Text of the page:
WINNIPEG — Greg Payonk has travelled to watch three NFL games, but he’s skipping the one in his own backyard because of the ticket prices.
The Winnipeg resident doesn’t appear to be the only one making that decision.
According to the Ticketmaster seating map, thousands of tickets are still available for the Aug. 22 pre-season game between the Oakland Raiders and Green Bay Packers at 33,000-seat IG Field, home of the CFL’s Winnipeg Blue Bombers. Promoter John Graham said the local marketing push begins next week to give fans more details about what he calls a “premier game” and the activities around it.
It won’t change Payonk’s mind. He was one of the Bombers’ season-ticket holders who had a three-day window to buy their seats for the Week 3 NFL exhibition game before they went on sale to the general public June 8.
“I thought, pre-season. So you’re going to see a little bit of the quarterback, a little bit of the players, but mostly it’s going to be the rookies that are trying out,” Payonk said.
“After hearing the prices I thought, ‘Nah, I’m not really interested for that kind of money.’”
The price for one of his upper-deck seats, at about the 20-yard line, was $192 with all taxes and fees. By comparison, his two Bombers season tickets cost $359 each for 11 CFL games (one potential playoff game, nine regular-season games and one pre-season game), which works out to $32 per game.
The NFL and Canadian-based promoter On Ice Entertainment Ltd., set ticket prices, ranging from $75 to $340 before taxes and fees. The cheapest upper-deck seats in the corner sold out quickly. Some sections at centre field are also gone, and On Ice Entertainment says all 40-plus suites have been sold.
The remaining tickets have a final, all-in cost of $169 to $439, with a large chunk of those in the lower bowl.
“We’re not trying to suck the life out of anybody,” Graham said of the prices. “To bring these teams in and to do the conversion and everything else, that’s what a premium sporting event costs.”
Graham wouldn’t disclose the number of tickets sold, but said sales revenue is just under half the stadium’s capacity without including the suites.
“Did I think coming out of the press conference we would have stronger sales? Yes,” Graham said. “Am I expecting a good push going into the final month? Yes.”
Travel Manitoba has also been doing some social media advertising in the northern U.S. states and Saskatchewan, he added.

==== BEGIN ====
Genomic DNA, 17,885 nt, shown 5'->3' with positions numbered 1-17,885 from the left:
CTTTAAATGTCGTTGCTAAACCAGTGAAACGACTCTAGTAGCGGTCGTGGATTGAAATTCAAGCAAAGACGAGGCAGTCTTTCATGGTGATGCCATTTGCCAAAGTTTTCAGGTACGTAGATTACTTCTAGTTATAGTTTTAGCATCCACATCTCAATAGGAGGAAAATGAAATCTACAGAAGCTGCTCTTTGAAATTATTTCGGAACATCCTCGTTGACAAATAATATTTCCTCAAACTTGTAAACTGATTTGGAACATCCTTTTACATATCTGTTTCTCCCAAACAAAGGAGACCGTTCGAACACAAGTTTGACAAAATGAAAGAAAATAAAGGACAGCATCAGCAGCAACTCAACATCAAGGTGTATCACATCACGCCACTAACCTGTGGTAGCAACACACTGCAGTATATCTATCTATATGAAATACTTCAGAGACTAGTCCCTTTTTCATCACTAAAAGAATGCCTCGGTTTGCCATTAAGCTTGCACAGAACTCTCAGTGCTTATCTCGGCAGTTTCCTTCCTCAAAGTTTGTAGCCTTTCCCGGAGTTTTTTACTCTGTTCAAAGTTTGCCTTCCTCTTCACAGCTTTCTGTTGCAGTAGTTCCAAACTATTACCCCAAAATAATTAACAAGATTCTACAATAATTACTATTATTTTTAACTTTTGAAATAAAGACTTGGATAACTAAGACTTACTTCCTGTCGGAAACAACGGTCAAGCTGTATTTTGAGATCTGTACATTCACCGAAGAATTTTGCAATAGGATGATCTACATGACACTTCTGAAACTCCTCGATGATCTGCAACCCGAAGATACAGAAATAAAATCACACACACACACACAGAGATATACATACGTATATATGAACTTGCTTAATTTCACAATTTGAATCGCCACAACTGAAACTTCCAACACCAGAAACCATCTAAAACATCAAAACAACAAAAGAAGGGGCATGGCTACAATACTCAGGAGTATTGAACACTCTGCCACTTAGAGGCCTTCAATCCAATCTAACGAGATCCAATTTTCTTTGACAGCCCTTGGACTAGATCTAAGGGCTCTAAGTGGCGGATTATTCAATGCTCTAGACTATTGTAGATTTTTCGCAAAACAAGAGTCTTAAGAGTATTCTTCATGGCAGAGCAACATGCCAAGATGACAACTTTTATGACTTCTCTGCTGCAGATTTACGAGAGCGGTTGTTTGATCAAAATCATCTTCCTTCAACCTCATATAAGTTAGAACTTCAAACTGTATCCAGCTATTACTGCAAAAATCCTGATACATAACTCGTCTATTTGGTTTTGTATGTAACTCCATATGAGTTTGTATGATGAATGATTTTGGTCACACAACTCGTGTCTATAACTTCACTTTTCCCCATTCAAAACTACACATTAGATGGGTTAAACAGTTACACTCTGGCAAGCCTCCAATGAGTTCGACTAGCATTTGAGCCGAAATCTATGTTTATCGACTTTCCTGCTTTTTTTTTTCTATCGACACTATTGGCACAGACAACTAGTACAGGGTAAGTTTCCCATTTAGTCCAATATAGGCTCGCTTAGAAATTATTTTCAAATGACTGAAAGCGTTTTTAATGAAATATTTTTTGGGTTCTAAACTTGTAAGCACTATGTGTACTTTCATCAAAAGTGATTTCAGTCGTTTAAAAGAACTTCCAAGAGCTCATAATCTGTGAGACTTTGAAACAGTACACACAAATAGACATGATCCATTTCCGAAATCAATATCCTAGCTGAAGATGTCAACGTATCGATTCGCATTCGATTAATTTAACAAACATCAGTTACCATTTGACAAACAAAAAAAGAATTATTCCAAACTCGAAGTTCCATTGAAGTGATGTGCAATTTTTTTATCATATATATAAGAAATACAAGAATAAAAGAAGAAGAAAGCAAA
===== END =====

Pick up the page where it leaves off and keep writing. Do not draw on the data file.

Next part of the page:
NFL Week 3 pre-season games traditionally give the starters the most playing time and that’s still the teams’ plans, he said, which includes fielding Green Bay star quarterback Aaron Rodgers. NFL teams play four pre-season games.
While online searches show tickets for some NFL pre-season games in the U.S. can be had for US$16, Graham said there’s a difference between those games and the Winnipeg experience.
“I guarantee you the guy who says that he can buy a $16 ticket is not sitting on the 50-yard line, he’s not in Week 3 and he hasn’t covered any costs at all to go to the game,” Graham said.
“It’s fair to say we’re bringing the game to you and covering all those costs. And I can absolutely promise you there’s nobody walking out of there going, ‘Man, we made a gazillion dollars on that event.’”
Oakland receives the gate revenue as the home team and the Bombers are being compensated for providing the host venue.
When asked if prices could be cut if a lot of tickets remain unsold closer to the game, Graham said: “It’s not in the plans. Those are the prices.”
Payonk just wishes the cost had been closer to what he pays to see the Bombers.
“Maybe a little bit more because (the teams) are travelling, but certainly not two or three or four times or more what my seat was worth,” he said. “Had we never been to an NFL game, it may have been a different decision.
“I hope the event works out for the Bombers. They’re going to make some money off the deal so that’s always a good thing.”
It will mark the first NFL game in Canada since the Buffalo Bills staged eight games (six regular-season contests, two pre-season games) in Toronto from 2008 to 2013. Prices for those games were reduced over time after initial slow sales.
Judy Owen, The Canadian Press